CAPE KIDS CHILD CARE CENTRE
Weipa, Queensland

(Mark Williams Architects) listens to the client’s needs. Quick to respond to changes. Time quoted to do a job is accurate. Helpful in explaining the requirements of building. Knowledgeable and polite.

ANDREW COSGROVE | RIO TINTO PROJECT MANAGER

41_Cape_Kids_CCC_(1)2_Cape_Kids_CCC_(2)  53_Cape_Kids_CCC_(3) 63_Cape_Kids_CCC_(5) 92_Cape_Kids_CCC_(4)

Corresponding with expansions in mining operations, Weipa has experienced sustained growth in permanent resident population. In order to ensure quality standard of life and education in the remote town for mine workers, MWA were engaged by the Creche & Kindergarten Association of Queensland and Rio Tinto Alcan to assist with meeting the corresponding demand for early childhood education services. The project brief was to reconfigure and extend an existing 24 place facility to 75 place full service long day care centre.

The remote location and tropical climate presented a number of significant challenges that the design and procurement strategy needed to meet. The lack of other facilities within the town demanded that the existing facility remained open during construction, the monsoon season allowed a small window within a year to undertake the bulk of construction and the availability of appropriately experienced labour made the prospect of building in situ expensive. MWA’s strategy was to beak the new works into separate modular pavilions based on function and connecting these with external verandahs. This provided an number of advantages: the modular design enabled the bulk of the work to be carried out off site and trucked and placed into position minimising on site labour and construction time; the pavilion design enabled the existing facility to be decantered into one of the new pavilions to continue operation while the remaining pavilions and the reconfiguration of the existing building were completed; breaking the program into the separable pavilions minimised the bulk of the building better reflecting the building typologies of the local area; and, by making circulation space external users have greater interaction with the local environment and energy costs associated with air-conditioning are minimised.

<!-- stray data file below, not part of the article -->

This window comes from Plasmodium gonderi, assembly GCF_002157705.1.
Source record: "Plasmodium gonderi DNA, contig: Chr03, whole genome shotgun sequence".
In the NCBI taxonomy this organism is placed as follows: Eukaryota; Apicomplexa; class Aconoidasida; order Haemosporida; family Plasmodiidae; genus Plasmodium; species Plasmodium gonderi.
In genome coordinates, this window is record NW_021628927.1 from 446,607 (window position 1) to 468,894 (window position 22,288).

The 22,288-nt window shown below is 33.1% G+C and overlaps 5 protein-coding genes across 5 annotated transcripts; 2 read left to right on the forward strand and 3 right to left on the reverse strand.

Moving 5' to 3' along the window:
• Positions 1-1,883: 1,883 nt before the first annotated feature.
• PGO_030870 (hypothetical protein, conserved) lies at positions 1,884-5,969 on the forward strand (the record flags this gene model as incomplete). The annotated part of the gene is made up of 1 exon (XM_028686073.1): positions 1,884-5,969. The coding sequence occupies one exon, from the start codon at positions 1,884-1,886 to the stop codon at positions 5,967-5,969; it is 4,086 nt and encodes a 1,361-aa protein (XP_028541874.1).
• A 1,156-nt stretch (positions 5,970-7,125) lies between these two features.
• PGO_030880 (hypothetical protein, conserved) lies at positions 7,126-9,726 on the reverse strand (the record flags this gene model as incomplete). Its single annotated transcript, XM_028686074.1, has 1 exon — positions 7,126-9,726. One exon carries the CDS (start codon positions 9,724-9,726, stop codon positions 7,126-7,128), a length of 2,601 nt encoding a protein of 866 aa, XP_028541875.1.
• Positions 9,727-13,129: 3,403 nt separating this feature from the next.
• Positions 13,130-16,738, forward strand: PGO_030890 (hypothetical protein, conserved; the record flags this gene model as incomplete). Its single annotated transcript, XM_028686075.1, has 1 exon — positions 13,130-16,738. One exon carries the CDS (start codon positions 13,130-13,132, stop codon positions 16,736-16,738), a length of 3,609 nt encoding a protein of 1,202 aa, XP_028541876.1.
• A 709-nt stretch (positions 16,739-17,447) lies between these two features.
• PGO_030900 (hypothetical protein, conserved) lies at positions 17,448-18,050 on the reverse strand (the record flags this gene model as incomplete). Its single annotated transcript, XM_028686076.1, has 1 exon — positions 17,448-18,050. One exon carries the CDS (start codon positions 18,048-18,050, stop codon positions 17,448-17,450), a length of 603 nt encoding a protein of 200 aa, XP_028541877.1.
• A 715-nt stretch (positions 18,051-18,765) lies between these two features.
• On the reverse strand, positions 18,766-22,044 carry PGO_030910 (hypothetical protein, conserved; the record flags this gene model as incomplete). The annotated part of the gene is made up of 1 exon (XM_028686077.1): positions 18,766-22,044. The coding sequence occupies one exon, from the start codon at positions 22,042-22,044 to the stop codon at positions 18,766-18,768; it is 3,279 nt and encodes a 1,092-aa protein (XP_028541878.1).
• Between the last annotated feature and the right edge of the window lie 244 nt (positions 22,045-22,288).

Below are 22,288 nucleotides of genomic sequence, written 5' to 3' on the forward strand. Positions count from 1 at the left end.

COMMENCED
January 2009

CURRENT STATUS
Completed 2012